The following is an excerpt from the draft of the ‘book’ I’m working on that I felt was appropriate for this day even though I have not finished writing my book yet.
“My last contact with my father was in July 2004.
After the months of uncertainty, it was finally determined that my liver was failing and I had just been diagnosed with Advanced Hodgkin’s Lymphoma. My best chance to halt the liver failure prior to reaching a transplant level and to give me the highest possible chances of beating the Hodgkin’s into remission was to start chemotherapy as soon as posssible.
The one stumbling block was family medical history. Of the 4 drugs I needed to take, one was toxic to heart muscle and while my MUGA showed my heart looked good, knowing my father had a history of heart problems so my Doctor wanted to know what he had in order to determine how much medication to give me and if I could take it at all.
At this point I had to Google my father because I had no contact information for him. Once locating his phone number, I proceeded to leave messages for him, even going as far as to say if he didn’t want to talk to me, the least he could do was call my Dr and answer his questions. I left all my contact info, my Doctors contact info and email addresses on his answering machine.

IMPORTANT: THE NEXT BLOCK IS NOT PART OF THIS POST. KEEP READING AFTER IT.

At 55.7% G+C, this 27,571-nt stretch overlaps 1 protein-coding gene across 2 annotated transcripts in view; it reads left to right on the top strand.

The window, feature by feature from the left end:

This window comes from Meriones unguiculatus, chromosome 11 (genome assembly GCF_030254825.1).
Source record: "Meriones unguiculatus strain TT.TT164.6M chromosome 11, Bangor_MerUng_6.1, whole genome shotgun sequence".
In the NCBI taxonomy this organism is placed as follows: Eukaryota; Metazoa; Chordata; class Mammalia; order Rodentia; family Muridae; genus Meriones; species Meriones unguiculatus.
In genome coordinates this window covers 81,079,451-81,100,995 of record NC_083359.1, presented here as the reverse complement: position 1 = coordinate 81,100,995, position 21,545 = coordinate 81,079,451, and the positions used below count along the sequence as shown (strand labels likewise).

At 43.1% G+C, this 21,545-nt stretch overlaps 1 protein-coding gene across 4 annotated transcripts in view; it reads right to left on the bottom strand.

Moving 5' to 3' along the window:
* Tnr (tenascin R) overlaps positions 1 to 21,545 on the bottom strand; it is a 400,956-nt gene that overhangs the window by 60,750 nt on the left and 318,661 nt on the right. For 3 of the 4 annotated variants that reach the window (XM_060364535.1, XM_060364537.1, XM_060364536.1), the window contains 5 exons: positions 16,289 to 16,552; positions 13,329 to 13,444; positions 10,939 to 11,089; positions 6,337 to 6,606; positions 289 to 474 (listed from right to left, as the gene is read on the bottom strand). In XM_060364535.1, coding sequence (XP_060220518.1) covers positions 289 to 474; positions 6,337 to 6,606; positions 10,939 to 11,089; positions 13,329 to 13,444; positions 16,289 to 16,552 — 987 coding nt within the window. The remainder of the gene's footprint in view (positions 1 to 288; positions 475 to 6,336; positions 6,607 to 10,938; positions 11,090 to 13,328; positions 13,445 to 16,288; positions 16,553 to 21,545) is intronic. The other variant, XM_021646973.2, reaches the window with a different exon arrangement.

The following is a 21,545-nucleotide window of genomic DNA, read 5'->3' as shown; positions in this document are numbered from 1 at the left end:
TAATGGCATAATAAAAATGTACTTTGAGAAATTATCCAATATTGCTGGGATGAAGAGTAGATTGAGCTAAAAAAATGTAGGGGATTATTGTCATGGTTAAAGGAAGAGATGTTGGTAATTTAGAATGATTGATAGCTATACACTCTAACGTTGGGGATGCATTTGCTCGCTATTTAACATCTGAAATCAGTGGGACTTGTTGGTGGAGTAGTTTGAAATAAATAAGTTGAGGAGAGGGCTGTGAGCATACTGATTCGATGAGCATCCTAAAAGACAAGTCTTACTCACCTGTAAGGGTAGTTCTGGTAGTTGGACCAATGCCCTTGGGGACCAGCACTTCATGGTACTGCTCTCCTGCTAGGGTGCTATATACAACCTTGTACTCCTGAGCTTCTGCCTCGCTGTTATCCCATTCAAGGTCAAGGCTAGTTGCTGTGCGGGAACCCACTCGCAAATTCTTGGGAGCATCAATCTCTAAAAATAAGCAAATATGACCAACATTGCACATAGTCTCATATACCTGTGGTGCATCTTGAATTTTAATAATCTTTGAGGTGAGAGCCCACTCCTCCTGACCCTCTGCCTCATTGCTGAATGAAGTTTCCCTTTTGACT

Almost 2 weeks later, he finally decided to call me back. After spending an hour on the phone with him and me crying, the last thing he said to me was that he had to talk to his wife to see if it was okay if he talked to me in the future. I never heard from him again…
With everything I was going through I was just happy to start treatment. It wasn’t until after my treatment was finished and the odds looked good that I was going to be okay, that it dawned on me:
My father took almost 2 weeks to decide if his first born childs life was worth a phone call!
That was when I finally gave up on my father as my younger brother had done so many years ago. I don’t know why it took me so long, maybe because I remebered more being older, I just always had hoped that things would change. Maybe if he had sent one Get Well Soon card or even inquired once as to how my treatment was going, things would be different.
Instead of admitting he had done some things wrong and trying to start over, he used his wife as an excuse for his actions and showed how much he really “cared”.”